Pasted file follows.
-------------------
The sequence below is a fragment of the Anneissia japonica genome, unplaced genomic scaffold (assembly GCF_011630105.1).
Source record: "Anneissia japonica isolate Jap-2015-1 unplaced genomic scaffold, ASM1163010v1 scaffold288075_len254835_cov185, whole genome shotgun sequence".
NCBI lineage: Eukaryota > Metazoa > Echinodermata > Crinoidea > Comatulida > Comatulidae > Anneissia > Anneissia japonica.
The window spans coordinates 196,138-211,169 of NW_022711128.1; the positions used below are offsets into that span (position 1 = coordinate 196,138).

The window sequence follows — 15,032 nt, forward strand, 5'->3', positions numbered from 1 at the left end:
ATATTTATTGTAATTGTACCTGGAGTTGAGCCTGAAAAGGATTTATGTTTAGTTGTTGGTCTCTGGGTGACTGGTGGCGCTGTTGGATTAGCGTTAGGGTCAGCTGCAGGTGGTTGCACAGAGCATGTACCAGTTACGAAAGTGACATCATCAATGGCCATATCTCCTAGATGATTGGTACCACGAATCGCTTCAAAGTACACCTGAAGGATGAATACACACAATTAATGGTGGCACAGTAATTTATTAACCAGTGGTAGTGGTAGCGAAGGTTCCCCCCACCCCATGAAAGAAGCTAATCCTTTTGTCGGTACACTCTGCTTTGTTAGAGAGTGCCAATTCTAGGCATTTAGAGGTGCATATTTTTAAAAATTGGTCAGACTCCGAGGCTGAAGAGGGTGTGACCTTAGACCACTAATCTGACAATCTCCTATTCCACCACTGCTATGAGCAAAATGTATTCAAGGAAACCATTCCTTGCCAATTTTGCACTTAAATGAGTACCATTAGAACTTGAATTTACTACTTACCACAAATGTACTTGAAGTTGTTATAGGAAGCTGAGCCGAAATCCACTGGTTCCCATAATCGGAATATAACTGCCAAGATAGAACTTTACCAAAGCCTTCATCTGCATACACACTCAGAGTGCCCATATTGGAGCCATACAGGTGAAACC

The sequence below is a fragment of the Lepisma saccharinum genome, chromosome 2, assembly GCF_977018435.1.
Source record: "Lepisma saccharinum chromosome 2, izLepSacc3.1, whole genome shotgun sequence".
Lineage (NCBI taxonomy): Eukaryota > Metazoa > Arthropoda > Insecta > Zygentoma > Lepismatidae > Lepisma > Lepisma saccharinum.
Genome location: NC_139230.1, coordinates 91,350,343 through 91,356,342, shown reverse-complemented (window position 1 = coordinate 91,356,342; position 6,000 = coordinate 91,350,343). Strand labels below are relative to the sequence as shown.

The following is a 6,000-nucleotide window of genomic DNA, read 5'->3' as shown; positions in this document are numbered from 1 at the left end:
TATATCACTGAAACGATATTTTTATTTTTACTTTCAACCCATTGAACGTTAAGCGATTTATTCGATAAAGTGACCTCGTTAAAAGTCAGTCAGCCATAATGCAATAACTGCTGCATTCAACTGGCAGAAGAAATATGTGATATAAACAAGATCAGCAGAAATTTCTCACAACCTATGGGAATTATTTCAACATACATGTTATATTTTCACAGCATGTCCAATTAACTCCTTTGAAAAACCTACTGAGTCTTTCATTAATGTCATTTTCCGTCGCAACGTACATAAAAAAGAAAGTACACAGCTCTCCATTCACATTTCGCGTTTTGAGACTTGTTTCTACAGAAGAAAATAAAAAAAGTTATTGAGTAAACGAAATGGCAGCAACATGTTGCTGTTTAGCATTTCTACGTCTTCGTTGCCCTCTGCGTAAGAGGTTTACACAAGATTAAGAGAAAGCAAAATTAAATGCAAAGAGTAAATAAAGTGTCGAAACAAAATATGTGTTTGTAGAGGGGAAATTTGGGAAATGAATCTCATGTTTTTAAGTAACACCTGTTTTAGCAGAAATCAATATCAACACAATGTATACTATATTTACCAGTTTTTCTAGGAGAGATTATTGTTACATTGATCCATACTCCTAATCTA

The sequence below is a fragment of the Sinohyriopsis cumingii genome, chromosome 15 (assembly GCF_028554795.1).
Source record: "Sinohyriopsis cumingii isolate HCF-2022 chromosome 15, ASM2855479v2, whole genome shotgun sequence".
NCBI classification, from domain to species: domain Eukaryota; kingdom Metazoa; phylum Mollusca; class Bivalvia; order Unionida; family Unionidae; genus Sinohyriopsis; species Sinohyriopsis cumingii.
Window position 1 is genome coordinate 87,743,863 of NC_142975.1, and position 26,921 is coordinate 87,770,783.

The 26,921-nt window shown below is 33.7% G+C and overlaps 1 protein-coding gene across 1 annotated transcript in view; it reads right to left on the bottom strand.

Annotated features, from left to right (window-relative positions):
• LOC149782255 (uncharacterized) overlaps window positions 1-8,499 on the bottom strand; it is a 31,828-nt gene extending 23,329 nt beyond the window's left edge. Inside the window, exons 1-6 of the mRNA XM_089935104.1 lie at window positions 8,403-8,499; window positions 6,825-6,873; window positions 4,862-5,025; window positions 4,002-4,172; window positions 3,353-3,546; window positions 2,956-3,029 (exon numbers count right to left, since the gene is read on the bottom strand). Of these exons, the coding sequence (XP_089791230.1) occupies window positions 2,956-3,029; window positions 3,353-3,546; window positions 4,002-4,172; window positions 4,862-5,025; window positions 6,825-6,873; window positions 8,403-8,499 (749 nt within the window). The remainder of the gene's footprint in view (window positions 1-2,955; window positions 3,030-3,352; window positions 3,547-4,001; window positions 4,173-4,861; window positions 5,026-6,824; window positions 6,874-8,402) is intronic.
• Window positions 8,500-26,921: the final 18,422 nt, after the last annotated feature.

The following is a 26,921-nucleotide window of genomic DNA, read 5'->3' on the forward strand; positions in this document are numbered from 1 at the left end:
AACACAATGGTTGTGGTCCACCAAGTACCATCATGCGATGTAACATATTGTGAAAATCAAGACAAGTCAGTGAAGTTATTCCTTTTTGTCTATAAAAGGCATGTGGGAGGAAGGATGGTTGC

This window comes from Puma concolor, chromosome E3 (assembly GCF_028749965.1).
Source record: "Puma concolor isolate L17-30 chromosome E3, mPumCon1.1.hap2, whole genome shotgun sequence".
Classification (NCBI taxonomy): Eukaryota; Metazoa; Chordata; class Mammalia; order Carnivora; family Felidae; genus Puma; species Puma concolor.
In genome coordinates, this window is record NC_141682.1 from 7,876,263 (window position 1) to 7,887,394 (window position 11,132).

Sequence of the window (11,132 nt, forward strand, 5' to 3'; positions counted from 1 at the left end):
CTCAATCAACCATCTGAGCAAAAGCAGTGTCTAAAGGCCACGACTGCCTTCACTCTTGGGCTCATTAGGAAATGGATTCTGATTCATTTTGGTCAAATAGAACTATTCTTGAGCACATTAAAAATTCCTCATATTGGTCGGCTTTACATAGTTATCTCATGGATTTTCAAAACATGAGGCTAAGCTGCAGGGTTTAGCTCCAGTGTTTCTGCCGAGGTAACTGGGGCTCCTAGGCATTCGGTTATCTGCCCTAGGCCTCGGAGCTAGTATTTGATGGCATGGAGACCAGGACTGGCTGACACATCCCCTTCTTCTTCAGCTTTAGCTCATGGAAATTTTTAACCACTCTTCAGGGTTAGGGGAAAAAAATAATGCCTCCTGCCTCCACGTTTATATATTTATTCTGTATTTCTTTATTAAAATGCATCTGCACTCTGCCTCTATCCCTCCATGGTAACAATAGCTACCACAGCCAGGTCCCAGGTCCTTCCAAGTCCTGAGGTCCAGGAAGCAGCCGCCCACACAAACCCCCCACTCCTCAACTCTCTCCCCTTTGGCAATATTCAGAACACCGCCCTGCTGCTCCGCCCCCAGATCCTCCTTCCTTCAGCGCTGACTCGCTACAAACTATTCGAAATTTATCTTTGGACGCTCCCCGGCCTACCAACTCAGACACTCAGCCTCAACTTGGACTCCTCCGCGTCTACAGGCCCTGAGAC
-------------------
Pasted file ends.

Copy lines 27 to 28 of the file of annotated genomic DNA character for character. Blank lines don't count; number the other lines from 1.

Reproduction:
Sequence of the window (11,132 nt, forward strand, 5' to 3'; positions counted from 1 at the left end):
CTCAATCAACCATCTGAGCAAAAGCAGTGTCTAAAGGCCACGACTGCCTTCACTCTTGGGCTCATTAGGAAATGGATTCTGATTCATTTTGGTCAAATAGAACTATTCTTGAGCACATTAAAAATTCCTCATATTGGTCGGCTTTACATAGTTATCTCATGGATTTTCAAAACATGAGGCTAAGCTGCAGGGTTTAGCTCCAGTGTTTCTGCCGAGGTAACTGGGGCTCCTAGGCATTCGGTTATCTGCCCTAGGCCTCGGAGCTAGTATTTGATGGCATGGAGACCAGGACTGGCTGACACATCCCCTTCTTCTTCAGCTTTAGCTCATGGAAATTTTTAACCACTCTTCAGGGTTAGGGGAAAAAAATAATGCCTCCTGCCTCCACGTTTATATATTTATTCTGTATTTCTTTATTAAAATGCATCTGCACTCTGCCTCTATCCCTCCATGGTAACAATAGCTACCACAGCCAGGTCCCAGGTCCTTCCAAGTCCTGAGGTCCAGGAAGCAGCCGCCCACACAAACCCCCCACTCCTCAACTCTCTCCCCTTTGGCAATATTCAGAACACCGCCCTGCTGCTCCGCCCCCAGATCCTCCTTCCTTCAGCGCTGACTCGCTACAAACTATTCGAAATTTATCTTTGGACGCTCCCCGGCCTACCAACTCAGACACTCAGCCTCAACTTGGACTCCTCCGCGTCTACAGGCCCTGAGAC